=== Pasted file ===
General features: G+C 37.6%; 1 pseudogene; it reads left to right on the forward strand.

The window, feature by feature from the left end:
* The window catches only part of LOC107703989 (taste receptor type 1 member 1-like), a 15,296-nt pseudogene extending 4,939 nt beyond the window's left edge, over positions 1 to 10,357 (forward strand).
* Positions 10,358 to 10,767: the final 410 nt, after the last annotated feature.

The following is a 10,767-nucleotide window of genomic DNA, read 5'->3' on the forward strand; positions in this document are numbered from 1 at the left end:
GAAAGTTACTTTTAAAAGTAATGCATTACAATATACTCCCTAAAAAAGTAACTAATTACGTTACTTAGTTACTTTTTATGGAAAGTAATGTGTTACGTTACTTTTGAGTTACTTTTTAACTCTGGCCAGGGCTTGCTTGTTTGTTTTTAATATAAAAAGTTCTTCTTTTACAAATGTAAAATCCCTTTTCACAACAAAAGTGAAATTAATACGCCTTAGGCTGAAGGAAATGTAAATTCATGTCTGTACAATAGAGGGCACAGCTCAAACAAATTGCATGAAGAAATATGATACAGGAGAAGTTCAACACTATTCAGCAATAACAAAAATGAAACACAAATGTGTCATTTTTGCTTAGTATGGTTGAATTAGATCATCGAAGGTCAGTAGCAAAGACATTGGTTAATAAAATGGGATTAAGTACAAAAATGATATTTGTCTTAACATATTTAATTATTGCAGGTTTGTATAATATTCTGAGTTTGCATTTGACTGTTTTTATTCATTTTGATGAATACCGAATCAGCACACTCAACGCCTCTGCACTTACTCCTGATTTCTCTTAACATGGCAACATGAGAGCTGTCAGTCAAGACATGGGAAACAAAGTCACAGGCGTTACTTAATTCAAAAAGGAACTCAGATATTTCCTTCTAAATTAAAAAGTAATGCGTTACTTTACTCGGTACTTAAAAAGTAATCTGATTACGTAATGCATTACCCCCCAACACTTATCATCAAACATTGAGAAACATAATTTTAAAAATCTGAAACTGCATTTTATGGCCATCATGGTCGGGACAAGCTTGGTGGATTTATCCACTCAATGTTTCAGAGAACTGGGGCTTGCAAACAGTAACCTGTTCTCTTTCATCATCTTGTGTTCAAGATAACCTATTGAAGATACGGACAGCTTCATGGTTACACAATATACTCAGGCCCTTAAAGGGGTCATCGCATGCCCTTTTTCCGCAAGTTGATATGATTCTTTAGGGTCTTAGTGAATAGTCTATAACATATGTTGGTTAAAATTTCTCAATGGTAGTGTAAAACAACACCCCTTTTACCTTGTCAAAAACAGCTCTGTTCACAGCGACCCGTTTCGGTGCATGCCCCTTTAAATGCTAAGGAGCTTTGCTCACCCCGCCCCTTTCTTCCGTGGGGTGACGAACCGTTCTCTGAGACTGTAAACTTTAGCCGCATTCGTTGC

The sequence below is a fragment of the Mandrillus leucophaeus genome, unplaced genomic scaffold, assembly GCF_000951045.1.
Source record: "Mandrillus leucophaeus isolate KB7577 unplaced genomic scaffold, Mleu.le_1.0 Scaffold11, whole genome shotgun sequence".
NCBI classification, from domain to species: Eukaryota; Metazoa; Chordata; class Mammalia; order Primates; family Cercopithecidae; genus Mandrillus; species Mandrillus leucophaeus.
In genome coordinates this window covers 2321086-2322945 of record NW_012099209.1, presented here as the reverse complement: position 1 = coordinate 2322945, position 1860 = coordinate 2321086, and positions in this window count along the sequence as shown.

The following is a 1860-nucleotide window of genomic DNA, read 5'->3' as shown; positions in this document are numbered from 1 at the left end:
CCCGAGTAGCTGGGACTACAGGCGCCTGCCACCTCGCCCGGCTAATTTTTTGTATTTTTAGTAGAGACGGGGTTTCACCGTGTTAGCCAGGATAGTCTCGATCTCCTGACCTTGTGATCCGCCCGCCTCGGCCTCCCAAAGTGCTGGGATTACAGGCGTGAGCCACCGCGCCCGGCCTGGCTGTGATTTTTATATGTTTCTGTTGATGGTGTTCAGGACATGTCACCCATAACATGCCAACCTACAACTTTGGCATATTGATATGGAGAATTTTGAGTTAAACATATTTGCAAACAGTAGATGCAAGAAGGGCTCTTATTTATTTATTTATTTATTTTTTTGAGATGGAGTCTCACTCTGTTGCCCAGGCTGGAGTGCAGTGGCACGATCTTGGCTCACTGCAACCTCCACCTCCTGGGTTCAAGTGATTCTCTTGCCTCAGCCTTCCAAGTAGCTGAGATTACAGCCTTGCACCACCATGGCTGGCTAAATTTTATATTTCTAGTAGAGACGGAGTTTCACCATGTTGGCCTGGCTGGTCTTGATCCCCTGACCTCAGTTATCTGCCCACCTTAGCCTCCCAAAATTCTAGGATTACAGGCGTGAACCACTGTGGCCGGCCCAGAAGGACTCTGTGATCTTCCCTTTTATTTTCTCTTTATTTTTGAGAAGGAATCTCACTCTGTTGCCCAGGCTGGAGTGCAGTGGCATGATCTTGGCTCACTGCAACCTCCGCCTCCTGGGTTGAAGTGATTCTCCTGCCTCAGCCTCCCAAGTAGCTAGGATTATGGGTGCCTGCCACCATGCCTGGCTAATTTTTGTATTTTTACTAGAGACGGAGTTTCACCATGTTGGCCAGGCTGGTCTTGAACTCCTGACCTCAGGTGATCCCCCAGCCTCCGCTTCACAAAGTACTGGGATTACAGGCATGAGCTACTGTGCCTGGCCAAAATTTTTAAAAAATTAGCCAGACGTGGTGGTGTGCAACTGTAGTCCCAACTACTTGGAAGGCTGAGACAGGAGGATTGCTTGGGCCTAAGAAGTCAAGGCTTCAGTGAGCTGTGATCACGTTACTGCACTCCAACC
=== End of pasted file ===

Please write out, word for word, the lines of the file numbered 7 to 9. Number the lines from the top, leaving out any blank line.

The sequence below is a fragment of the Mandrillus leucophaeus genome, unplaced genomic scaffold, assembly GCF_000951045.1.
Source record: "Mandrillus leucophaeus isolate KB7577 unplaced genomic scaffold, Mleu.le_1.0 Scaffold11, whole genome shotgun sequence".
NCBI classification, from domain to species: Eukaryota; Metazoa; Chordata; class Mammalia; order Primates; family Cercopithecidae; genus Mandrillus; species Mandrillus leucophaeus.